Comparatively, the Packers had scored on only four of their last 27 meaningful series dating to the loss in Arizona. It was the perfect medicine for an offense that has been grasping at straws in search of an identity. Now, the Packers know it's up to them to sustain that level of play.
“You build momentum moving forward,” offensive coordinator Edgar Bennett said. “I think our guys going into it, there’s a certain level, a certain standard that we have set around here. … That’s really what it’s all about, I think certainly playing at a high level (Sunday), it helps in knowing that again, we’re capable of playing at that high level every single time we step on the field.”
As gratifying as Sunday’s win was, Washington is not Arizona. The Packers won't have mediocre defensive backs such as Will Blackmon, Cary Williams and Dashon Goldson to prey upon this Saturday. Instead, it’ll be their charge to find separation and yardage against the likes of all-pro Patrick Peterson.
That’s something Green Bay and its receivers struggled to do last month. James Jones, Davante Adams and Randall Cobb amassed only 107 yards on 11 catches against the Cardinals, while Rodgers finished with a 66.2 passer rating. Meanwhile, Arizona's Palmer sliced through a depleted Green Bay secondary.
The Packers face many of the same injury questions that dogged them in the last encounter. Left tackle David Bakhtiari (ankle) and cornerback Sam Shields (concussion) have yet to return. Cornerback Quinten Rollins (quad) and Adams (knee) left Sunday’s win and didn’t return, though Adams indicated his injury isn’t believed to be serious.
The Packers probably won’t have to prepare for a litany of unscouted schemes from the Cardinals like they’ve had to do in the past with Seattle’s Russell Wilson and San Francisco’s Colin Kaepernick. The Cardinals’ offensive structure is based around the 35-year-old Palmer maximizing the speed of his skill-position players.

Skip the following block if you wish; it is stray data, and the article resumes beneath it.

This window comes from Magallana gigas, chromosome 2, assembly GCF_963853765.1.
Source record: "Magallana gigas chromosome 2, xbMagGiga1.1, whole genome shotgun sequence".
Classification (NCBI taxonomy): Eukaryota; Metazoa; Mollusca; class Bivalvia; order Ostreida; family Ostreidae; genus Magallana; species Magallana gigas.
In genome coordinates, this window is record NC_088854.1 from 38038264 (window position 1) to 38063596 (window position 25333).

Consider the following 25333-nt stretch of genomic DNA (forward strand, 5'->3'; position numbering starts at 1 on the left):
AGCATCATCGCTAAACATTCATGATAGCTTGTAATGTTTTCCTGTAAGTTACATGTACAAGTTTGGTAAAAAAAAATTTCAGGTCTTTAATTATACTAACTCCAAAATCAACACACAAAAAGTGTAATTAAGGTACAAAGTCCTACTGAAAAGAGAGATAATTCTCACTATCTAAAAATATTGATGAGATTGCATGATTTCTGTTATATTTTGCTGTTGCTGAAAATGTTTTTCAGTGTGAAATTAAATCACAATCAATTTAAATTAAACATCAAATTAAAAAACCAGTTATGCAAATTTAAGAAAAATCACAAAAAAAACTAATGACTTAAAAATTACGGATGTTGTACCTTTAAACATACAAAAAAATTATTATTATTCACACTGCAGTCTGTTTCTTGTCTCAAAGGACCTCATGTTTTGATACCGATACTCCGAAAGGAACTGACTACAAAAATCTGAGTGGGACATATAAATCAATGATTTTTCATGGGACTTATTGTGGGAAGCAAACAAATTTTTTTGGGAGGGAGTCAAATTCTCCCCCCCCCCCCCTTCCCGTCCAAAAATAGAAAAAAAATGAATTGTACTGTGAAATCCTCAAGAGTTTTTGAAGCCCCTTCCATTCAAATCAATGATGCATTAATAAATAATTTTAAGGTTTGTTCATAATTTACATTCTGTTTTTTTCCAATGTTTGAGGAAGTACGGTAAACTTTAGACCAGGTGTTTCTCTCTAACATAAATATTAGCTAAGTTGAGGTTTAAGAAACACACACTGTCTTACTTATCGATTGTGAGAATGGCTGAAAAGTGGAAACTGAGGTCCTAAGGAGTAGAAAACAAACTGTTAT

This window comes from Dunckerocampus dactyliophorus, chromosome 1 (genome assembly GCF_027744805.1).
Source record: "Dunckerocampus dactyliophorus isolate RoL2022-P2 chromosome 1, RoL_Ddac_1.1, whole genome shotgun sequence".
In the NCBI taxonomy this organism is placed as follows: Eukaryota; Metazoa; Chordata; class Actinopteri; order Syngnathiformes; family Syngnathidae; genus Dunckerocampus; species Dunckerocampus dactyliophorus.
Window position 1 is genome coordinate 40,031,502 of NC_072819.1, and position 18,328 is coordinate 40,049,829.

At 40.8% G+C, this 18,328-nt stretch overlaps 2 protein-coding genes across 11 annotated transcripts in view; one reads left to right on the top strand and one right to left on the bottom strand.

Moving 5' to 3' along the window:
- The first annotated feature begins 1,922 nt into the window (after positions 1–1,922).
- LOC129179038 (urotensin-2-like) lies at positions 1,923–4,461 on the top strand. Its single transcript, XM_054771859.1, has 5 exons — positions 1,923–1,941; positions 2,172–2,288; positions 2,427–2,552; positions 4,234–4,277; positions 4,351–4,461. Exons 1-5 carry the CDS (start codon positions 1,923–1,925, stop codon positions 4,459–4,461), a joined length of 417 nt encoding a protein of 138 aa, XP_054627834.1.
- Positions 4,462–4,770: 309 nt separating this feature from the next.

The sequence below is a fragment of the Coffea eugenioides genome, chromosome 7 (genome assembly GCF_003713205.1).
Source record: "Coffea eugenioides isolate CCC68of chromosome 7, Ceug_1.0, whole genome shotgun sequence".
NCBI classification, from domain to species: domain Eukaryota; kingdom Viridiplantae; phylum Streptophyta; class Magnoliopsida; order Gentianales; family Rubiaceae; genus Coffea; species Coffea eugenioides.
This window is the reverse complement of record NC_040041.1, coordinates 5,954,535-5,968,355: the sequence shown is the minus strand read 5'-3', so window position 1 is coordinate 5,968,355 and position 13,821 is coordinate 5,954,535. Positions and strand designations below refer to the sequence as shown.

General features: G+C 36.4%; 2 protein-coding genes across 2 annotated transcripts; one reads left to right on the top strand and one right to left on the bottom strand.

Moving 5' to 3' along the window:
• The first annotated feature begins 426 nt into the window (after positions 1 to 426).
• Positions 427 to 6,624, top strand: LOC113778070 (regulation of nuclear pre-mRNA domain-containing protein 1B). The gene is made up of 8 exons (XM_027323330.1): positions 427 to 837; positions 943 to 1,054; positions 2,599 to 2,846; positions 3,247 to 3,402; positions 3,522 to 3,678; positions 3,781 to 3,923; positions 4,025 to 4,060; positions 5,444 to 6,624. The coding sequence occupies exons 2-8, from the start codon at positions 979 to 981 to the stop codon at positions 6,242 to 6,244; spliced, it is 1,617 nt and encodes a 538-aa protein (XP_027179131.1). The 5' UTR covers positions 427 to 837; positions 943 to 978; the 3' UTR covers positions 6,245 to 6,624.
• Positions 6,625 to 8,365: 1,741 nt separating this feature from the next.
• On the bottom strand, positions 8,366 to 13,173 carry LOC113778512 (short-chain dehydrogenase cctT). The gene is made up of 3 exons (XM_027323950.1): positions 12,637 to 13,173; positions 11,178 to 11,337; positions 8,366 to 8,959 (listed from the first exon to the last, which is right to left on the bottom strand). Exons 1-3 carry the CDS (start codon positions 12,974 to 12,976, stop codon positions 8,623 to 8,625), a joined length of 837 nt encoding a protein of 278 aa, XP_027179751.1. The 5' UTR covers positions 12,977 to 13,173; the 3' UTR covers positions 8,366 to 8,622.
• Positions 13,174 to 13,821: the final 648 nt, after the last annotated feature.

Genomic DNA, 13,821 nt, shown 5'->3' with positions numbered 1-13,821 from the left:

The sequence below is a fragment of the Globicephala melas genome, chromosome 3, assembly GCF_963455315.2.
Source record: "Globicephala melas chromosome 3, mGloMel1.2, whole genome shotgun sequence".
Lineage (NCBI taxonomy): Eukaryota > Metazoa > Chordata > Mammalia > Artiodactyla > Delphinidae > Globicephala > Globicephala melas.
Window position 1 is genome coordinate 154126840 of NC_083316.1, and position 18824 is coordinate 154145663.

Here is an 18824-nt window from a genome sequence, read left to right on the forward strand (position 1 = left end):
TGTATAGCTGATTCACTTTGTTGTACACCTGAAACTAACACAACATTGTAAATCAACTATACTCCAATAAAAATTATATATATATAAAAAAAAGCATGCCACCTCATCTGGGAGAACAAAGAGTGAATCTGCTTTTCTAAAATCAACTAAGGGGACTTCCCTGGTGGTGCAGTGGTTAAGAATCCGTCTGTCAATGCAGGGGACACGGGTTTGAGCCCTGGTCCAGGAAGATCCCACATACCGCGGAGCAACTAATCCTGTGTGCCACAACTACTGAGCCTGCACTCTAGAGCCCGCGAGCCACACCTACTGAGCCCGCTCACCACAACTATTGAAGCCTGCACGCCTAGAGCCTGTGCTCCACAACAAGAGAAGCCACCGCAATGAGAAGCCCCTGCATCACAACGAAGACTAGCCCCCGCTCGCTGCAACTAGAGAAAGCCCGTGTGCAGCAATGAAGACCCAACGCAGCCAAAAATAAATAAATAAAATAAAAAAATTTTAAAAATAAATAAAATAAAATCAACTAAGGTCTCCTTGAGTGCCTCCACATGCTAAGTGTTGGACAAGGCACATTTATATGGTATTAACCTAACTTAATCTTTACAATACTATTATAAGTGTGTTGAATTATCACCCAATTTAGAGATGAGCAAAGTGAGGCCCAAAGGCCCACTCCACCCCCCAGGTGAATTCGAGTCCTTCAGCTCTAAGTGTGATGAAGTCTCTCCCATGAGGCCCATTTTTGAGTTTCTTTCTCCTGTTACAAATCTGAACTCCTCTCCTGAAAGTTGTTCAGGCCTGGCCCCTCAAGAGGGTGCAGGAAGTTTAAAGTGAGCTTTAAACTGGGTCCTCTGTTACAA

“I don’t know how much they’ll change, because they’ve been so successful,” Packers defensive coordinator Dom Capers said. “I’m sure they’ll have some new wrinkles. Almost every week you get that. You might get a few more with that amount of time, but they’re not going to make drastic changes, I don’t think. They’ve been too successful with what they do.”
If history has taught McCarthy anything, it’s that late regular-season outcomes don’t have any bearing on the playoffs. The Packers dominated Arizona 33-7 in the 2009 finale only to lose a 51-45 shootout to the Cardinals the next week. The same scenario played out in 2011 against the New York Giants.
Both teams went on to represent the NFC in the Super Bowl.
A 4-6 record after the bye week has kept the Packers under the radar, but the life the offense showed against Washington is why McCarthy believes his team has a realistic chance at avenging their 30-point loss a little more than two weeks ago.
“Frankly, I think you could see it coming just when the schedule came out,” McCarthy said. “I felt the stretch in the second half, particularly the third quarter of the season, was going to be rough. Frankly, I was hoping it wasn't going to be as rough as it was.
“Those are all good things. Those are good experiences that you can draw from. And the fact of the matter and the reason why it felt good to us as a football team was all three phases played well, and when we do that, we win. That's the way we approach it.”